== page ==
Cause: No export option is specified for the export you're using in the mount command.

Solution: There must be at least one export option in the export you use to mount the file system. See Working with NFS Export Options and refer to the steps to set export options for a file system for more information.

Mount command is incorrect or includes a typo

Symptom: Mount command fails with an error such as:
 _mount.nfs: mount point <mount_point> does not exist_
or
 _mount.nfs: mounting <MountTarget>:<ExportPath> failed, reason given by server: No such file or directory

Cause: The information in the mount command is incorrect or there's a typo in it.

Solution: Verify that the information in your mount command is correct:

  • Verify that the mount point directory exists. If not, create it.
  • Verify that there's no typo in the mount point in the mount command.
  • Verify that the export path in the mount command doesn't contain a typo, and the spelling and case is the same as in the export.
Tip

If there's a typo in the mount point, the system reports that the mount point doesn't exist.

If there's a typo or a case mismatch in the export path, the system reports that the path doesn't exist.

The export path is specified when you create an export for the file system in a mount target. It uniquely identifies the file system within the mount target, letting you associate multiple file systems to a single mount target. The export path is appended to the mount target IP address, and used to mount the file system. For example:

sudo mount 10.0.0.5:/example/path /mnt/mountpointA

In this example, 10.0.0.5: is the mount target IP address, and /example/path is the export path. /mnt/mountpointA is the path to the directory on the client instance on which the external file system is mounted.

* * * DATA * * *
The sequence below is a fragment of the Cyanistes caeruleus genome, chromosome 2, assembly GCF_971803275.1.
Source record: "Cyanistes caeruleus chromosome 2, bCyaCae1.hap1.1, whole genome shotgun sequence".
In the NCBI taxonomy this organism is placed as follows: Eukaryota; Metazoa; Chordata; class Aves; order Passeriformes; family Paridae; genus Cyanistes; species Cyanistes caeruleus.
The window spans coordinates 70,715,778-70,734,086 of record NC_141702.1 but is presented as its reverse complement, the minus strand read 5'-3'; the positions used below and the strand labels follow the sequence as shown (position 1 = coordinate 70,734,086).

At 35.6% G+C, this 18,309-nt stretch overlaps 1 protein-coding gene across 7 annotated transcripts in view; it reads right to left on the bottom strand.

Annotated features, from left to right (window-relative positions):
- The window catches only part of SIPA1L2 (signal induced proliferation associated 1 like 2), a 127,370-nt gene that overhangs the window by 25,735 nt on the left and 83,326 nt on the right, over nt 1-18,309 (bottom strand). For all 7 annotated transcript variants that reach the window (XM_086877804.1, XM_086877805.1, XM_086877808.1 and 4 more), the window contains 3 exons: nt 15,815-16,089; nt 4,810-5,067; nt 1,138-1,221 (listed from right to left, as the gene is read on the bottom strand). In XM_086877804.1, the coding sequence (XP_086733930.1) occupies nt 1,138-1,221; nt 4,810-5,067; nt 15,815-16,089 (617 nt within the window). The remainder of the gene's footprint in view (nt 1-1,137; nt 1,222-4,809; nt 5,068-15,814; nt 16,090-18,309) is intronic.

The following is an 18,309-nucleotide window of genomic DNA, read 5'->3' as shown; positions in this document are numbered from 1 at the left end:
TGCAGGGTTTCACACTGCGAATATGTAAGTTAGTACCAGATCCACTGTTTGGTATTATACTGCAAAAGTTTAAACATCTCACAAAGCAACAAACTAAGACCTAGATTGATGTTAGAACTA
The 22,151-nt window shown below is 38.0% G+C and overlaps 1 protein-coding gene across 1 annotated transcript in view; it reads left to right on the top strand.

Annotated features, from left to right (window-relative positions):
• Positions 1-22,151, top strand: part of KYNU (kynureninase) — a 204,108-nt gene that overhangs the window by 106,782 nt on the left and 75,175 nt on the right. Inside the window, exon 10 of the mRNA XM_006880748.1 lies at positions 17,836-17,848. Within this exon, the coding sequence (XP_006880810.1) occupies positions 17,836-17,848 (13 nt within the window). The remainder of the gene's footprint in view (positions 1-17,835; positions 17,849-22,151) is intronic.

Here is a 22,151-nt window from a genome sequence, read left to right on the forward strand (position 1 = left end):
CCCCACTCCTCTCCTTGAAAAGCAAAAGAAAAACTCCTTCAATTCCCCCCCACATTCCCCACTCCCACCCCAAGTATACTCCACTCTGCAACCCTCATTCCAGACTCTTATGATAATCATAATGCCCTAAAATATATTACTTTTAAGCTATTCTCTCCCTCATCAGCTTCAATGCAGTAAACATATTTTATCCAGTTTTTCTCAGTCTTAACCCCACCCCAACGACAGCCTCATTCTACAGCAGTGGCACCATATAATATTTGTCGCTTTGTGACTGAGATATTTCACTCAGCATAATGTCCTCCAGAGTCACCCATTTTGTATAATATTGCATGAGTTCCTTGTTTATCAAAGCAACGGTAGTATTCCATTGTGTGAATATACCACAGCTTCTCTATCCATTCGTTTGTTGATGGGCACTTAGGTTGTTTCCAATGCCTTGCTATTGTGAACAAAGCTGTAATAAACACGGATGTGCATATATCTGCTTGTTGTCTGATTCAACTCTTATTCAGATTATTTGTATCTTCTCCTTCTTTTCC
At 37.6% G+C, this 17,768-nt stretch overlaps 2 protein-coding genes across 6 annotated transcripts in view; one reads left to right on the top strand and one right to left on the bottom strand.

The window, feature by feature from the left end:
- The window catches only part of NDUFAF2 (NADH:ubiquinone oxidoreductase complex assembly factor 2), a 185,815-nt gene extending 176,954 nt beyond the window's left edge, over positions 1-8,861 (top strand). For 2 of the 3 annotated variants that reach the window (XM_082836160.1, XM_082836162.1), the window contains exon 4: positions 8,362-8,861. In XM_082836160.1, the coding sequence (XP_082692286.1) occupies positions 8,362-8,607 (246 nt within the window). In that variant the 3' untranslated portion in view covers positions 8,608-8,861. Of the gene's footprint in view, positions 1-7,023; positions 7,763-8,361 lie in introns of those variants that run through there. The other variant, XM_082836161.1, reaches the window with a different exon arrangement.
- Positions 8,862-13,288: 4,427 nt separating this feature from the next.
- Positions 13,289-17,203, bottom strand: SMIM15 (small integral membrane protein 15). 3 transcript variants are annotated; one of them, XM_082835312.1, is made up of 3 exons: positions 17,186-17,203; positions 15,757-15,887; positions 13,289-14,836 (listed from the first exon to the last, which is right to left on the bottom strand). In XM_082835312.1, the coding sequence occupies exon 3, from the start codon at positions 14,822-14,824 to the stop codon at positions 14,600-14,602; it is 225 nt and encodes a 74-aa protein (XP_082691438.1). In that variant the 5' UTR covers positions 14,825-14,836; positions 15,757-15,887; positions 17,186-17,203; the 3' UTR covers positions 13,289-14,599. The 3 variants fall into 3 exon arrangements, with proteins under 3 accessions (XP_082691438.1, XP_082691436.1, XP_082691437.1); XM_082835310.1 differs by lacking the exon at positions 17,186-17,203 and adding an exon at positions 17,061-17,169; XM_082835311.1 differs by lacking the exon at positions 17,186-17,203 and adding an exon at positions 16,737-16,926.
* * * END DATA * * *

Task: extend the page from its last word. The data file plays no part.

Tip

You can find all the export paths for a file system in the Exports list shown in its Details page, together with associated mount target information.
  • You can obtain the correct export path by copying mount commands directly from the file system export. These commands minimize the chance of a typing error. See To get mount command samples for more information.
  • If one file system associated with a mount target uses an export path of '/', it prevents you from associating more file systems with that mount target. No two file systems associated with the same mount target can have an export path that contains a complete path of the other.

See Paths in File Systems for more information.

Mount command using an FQDN fails, but succeeds with an IP address

Symptom: Mounting a file system using an FQDN in the mount command fails, but mounting with an IP address succeeds.

Cause: If the mount target has a hostname specified, the File Storage service creates an FQDN for it and includes it in the mount command sample for the file system. Be sure that the FQDN correctly resolves to the mount target's IP address. For more information about DNS resolution, see DNS in Your Virtual Cloud Network.

A third-party security module on the instance restricts NFS mounting

Symptom: Mount command fails. The dmesg operation displays a message like the following, which can vary depending on the module:

Redirecting File System Framework Version 0.10 <www.redirfs.org> with TrendMicro Patch...

Cause: The security module, such as TrendMicro Deep Security Agent, has mount hooks that can interfere with NFS.

Solution: Stop the ds_agent by running the following command:

/etc/init.d/ds_agent stop